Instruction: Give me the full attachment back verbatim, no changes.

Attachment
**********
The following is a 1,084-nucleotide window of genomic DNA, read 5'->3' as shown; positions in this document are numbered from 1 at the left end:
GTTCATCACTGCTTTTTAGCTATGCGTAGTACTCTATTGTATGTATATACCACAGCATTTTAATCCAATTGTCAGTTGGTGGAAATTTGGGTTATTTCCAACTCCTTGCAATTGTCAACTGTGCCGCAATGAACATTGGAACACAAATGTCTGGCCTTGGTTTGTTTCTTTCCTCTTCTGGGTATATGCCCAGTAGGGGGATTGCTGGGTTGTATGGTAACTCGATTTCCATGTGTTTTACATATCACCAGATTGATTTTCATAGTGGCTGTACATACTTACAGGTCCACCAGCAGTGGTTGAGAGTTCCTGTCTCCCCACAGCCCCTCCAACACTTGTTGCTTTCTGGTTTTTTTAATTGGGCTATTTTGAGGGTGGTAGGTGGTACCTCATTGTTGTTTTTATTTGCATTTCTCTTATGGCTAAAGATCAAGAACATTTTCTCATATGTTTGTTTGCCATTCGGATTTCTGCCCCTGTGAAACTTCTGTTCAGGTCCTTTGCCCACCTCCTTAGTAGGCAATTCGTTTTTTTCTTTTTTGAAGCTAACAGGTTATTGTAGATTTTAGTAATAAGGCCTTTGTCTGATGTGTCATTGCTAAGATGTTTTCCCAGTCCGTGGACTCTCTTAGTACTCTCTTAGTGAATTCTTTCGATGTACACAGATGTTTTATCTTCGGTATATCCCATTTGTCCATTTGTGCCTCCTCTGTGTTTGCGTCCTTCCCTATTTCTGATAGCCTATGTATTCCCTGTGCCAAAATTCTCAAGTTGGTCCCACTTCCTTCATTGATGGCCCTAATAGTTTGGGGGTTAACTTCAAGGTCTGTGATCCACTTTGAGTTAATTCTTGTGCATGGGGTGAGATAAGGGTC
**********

The following is a 1,084-nucleotide window of genomic DNA, read 5'->3' as shown; positions in this document are numbered from 1 at the left end:
GTTCATCACTGCTTTTTAGCTATGCGTAGTACTCTATTGTATGTATATACCACAGCATTTTAATCCAATTGTCAGTTGGTGGAAATTTGGGTTATTTCCAACTCCTTGCAATTGTCAACTGTGCCGCAATGAACATTGGAACACAAATGTCTGGCCTTGGTTTGTTTCTTTCCTCTTCTGGGTATATGCCCAGTAGGGGGATTGCTGGGTTGTATGGTAACTCGATTTCCATGTGTTTTACATATCACCAGATTGATTTTCATAGTGGCTGTACATACTTACAGGTCCACCAGCAGTGGTTGAGAGTTCCTGTCTCCCCACAGCCCCTCCAACACTTGTTGCTTTCTGGTTTTTTTAATTGGGCTATTTTGAGGGTGGTAGGTGGTACCTCATTGTTGTTTTTATTTGCATTTCTCTTATGGCTAAAGATCAAGAACATTTTCTCATATGTTTGTTTGCCATTCGGATTTCTGCCCCTGTGAAACTTCTGTTCAGGTCCTTTGCCCACCTCCTTAGTAGGCAATTCGTTTTTTTCTTTTTTGAAGCTAACAGGTTATTGTAGATTTTAGTAATAAGGCCTTTGTCTGATGTGTCATTGCTAAGATGTTTTCCCAGTCCGTGGACTCTCTTAGTACTCTCTTAGTGAATTCTTTCGATGTACACAGATGTTTTATCTTCGGTATATCCCATTTGTCCATTTGTGCCTCCTCTGTGTTTGCGTCCTTCCCTATTTCTGATAGCCTATGTATTCCCTGTGCCAAAATTCTCAAGTTGGTCCCACTTCCTTCATTGATGGCCCTAATAGTTTGGGGGTTAACTTCAAGGTCTGTGATCCACTTTGAGTTAATTCTTGTGCATGGGGTGAGATAAGGGTC